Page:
Israel Takes Strict Approach To Control The Spread Of Coronavirus Because of the coronavirus outbreak, Israel is banning the entry of foreign nationals who have been in China, Thailand, Singapore, Japan and South Korea over the last two weeks.
NPR logo

Israel Takes Strict Approach To Control The Spread Of Coronavirus

  • Download
  • <iframe src="https://www.npr.org/player/embed/809530231/809530232" width="100%" height="290" frameborder="0" scrolling="no" title="NPR embedded audio player">
  • Transcript
Israel Takes Strict Approach To Control The Spread Of Coronavirus

Israel Takes Strict Approach To Control The Spread Of Coronavirus

Israel Takes Strict Approach To Control The Spread Of Coronavirus

  • Download
  • <iframe src="https://www.npr.org/player/embed/809530231/809530232" width="100%" height="290" frameborder="0" scrolling="no" title="NPR embedded audio player">
  • Transcript

Because of the coronavirus outbreak, Israel is banning the entry of foreign nationals who have been in China, Thailand, Singapore, Japan and South Korea over the last two weeks.

NOEL KING, HOST:

Israel has taken a stricter approach to the coronavirus than most other countries. It has openly banned visitors from five Asian countries, and it has sent over a thousand tourists home. NPR's Daniel Estrin has been following this from Jerusalem.

DANIEL ESTRIN, BYLINE: If you're a foreign national and have been in China, Thailand, Singapore, Japan or South Korea over the last two weeks, Israel will not allow you in. And because there's a wave of coronavirus cases in South Korea, Israel is sending home South Korean tourists. The Israeli airport authority released this video message.

(SOUNDBITE OF ARCHIVED RECORDING)

UNIDENTIFIED PERSON: We're doing our best to find them flights subsidized by the Israeli Airport Authority.

ESTRIN: South Korea's foreign minister called Israel's measures excessive. Israeli officials say they mean no offense but point to a group of South Korean tourists who tested positive for the virus after returning home from a recent trip to Israel. Arnon Afek is helping coordinate Israel's response.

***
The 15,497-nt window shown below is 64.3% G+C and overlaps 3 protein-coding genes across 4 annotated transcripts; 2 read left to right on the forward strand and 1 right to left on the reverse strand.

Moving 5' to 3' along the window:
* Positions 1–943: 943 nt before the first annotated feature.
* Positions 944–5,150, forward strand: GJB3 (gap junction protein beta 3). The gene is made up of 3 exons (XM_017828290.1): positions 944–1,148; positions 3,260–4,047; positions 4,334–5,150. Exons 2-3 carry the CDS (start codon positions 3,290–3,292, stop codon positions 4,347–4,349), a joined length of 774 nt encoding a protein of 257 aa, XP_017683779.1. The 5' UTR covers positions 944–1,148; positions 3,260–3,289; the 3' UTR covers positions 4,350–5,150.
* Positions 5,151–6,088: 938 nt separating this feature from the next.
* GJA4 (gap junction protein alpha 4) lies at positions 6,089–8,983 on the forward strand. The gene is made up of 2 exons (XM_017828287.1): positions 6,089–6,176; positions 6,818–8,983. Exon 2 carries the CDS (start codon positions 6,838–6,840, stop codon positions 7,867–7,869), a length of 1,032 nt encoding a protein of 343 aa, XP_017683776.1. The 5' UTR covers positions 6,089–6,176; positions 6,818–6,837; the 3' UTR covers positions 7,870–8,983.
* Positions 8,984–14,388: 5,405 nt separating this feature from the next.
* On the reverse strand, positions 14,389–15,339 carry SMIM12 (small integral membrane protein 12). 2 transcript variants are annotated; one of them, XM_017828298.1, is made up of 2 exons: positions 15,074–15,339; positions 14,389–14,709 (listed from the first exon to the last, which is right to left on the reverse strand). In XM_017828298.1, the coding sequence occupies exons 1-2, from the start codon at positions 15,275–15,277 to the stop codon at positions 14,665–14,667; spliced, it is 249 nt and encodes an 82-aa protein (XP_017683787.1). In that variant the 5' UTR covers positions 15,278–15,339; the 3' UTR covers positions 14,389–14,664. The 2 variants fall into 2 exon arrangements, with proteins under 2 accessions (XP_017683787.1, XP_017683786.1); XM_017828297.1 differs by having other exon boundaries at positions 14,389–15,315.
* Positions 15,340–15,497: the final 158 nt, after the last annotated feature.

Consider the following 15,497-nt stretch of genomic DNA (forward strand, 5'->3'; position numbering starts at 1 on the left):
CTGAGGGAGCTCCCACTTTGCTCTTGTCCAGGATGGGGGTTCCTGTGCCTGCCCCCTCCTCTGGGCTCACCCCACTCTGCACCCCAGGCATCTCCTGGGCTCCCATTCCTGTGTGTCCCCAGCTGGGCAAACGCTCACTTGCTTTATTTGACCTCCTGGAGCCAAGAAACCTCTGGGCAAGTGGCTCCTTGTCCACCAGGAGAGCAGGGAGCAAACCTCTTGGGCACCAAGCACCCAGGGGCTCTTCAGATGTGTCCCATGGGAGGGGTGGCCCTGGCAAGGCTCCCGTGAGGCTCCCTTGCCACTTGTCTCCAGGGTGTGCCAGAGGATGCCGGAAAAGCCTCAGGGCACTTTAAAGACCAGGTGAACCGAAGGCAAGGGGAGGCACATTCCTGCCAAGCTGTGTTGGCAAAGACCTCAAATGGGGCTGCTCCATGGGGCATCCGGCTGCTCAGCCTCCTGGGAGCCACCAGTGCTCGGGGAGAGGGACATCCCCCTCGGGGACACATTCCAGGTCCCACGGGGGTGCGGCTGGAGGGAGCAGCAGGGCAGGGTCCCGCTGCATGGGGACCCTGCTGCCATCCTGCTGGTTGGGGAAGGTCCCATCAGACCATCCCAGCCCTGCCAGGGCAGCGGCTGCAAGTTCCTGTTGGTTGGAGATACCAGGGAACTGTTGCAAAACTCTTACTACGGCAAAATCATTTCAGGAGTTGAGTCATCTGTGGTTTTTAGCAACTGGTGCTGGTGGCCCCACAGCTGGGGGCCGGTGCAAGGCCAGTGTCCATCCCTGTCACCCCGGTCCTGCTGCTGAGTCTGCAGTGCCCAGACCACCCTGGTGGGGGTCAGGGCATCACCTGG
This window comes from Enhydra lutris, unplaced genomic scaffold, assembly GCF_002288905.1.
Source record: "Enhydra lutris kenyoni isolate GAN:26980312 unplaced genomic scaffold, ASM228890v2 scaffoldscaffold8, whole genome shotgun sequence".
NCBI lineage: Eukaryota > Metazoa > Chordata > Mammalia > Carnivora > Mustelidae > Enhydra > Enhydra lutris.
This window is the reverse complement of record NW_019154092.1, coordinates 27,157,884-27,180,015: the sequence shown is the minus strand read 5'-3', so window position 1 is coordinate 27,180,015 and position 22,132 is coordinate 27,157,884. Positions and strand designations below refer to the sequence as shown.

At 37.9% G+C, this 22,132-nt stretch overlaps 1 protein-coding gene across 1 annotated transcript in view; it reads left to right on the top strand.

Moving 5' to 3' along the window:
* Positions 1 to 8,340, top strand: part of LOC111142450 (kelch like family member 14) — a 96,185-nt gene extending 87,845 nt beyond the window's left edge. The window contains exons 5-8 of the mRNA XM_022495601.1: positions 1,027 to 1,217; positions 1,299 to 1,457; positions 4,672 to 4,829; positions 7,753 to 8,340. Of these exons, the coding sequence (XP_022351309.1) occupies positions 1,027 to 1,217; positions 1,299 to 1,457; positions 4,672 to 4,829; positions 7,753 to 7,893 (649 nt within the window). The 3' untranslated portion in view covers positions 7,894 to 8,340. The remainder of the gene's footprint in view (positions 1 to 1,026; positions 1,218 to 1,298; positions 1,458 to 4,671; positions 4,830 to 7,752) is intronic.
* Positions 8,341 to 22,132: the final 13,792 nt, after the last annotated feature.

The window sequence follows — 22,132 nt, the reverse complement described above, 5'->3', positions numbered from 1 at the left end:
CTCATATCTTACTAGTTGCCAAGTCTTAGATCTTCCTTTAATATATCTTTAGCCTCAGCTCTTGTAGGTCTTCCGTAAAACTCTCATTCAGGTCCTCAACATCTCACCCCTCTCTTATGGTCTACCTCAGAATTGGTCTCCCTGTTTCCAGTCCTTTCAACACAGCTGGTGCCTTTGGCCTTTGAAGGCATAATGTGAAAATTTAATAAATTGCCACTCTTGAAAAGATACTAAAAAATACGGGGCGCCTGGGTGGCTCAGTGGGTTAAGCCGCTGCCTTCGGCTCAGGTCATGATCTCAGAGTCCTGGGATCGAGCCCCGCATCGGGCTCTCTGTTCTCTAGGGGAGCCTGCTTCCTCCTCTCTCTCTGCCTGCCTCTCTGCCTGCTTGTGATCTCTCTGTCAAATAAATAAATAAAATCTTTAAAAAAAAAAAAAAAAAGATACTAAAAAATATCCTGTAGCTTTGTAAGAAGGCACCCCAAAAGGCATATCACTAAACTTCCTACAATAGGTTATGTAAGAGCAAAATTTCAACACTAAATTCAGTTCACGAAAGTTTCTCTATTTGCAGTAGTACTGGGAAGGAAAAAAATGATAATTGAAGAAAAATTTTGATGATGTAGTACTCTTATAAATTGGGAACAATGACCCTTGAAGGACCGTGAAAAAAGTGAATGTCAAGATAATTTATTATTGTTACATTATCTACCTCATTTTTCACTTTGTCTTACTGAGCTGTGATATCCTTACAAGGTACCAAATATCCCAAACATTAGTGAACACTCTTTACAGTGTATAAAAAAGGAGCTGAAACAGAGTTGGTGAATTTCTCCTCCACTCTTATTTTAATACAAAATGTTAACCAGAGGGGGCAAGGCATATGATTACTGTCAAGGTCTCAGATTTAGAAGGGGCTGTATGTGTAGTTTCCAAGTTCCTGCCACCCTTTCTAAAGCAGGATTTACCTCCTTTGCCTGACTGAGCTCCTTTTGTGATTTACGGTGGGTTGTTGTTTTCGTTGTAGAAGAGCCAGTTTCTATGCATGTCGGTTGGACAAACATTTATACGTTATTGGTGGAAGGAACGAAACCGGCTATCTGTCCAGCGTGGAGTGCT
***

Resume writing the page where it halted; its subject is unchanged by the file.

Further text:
ARNON AFEK: For us, it's a major event for a small country and they - because it's such a small country, they cross Israel over and over and over and over again.

ESTRIN: Israeli and Palestinian officials published the South Korean group's itinerary, and any locals within two meters of them for more than 15 minutes have to stay at home for two weeks. Today, more than 1,000 Israelis are quarantined at home, including anyone who recently visited China, Singapore, Japan, South Korea and Thailand. Singer Sagiv Cohen was in Thailand, which has about 40 confirmed cases out of a population of nearly 70 million people.

SAGIV COHEN: (Through interpreter) I'm more likely to die from a coconut landing on my head in Thailand. That's why I think this quarantine is completely unnecessary.

(SOUNDBITE OF ARCHIVED RECORDING)

PRIME MINISTER BENJAMIN NETANYAHU: (Speaking Hebrew).

ESTRIN: Prime Minister Benjamin Netanyahu, who is up for reelection next week, boasts that Israel has acted more stringently than others. Public health expert Dr. Hagai Levine worries politicians may be overreaching to impress voters.

HAGAI LEVINE: If the process is done with great speed and you don't consult all the right professionals and you don't publish what was the scientific justification for the decisions, then I'm worried the decisions may be not the best ones.

ESTRIN: But there are no reports of Israelis and Palestinians contracting the virus locally. Levine, the public health expert, acknowledges the border controls and quarantines may be helping.

Daniel Estrin, NPR News, Jerusalem.

(SOUNDBITE OF NOHIDEA'S "NEON DESERT")

Copyright © 2020 NPR. All rights reserved. Visit our website terms of use and permissions pages at www.npr.org for further information.

NPR transcripts are created on a rush deadline by Verb8tm, Inc., an NPR contractor, and produced using a proprietary transcription process developed with NPR. This text may not be in its final form and may be updated or revised in the future. Accuracy and availability may vary. The authoritative record of NPR’s programming is the audio record.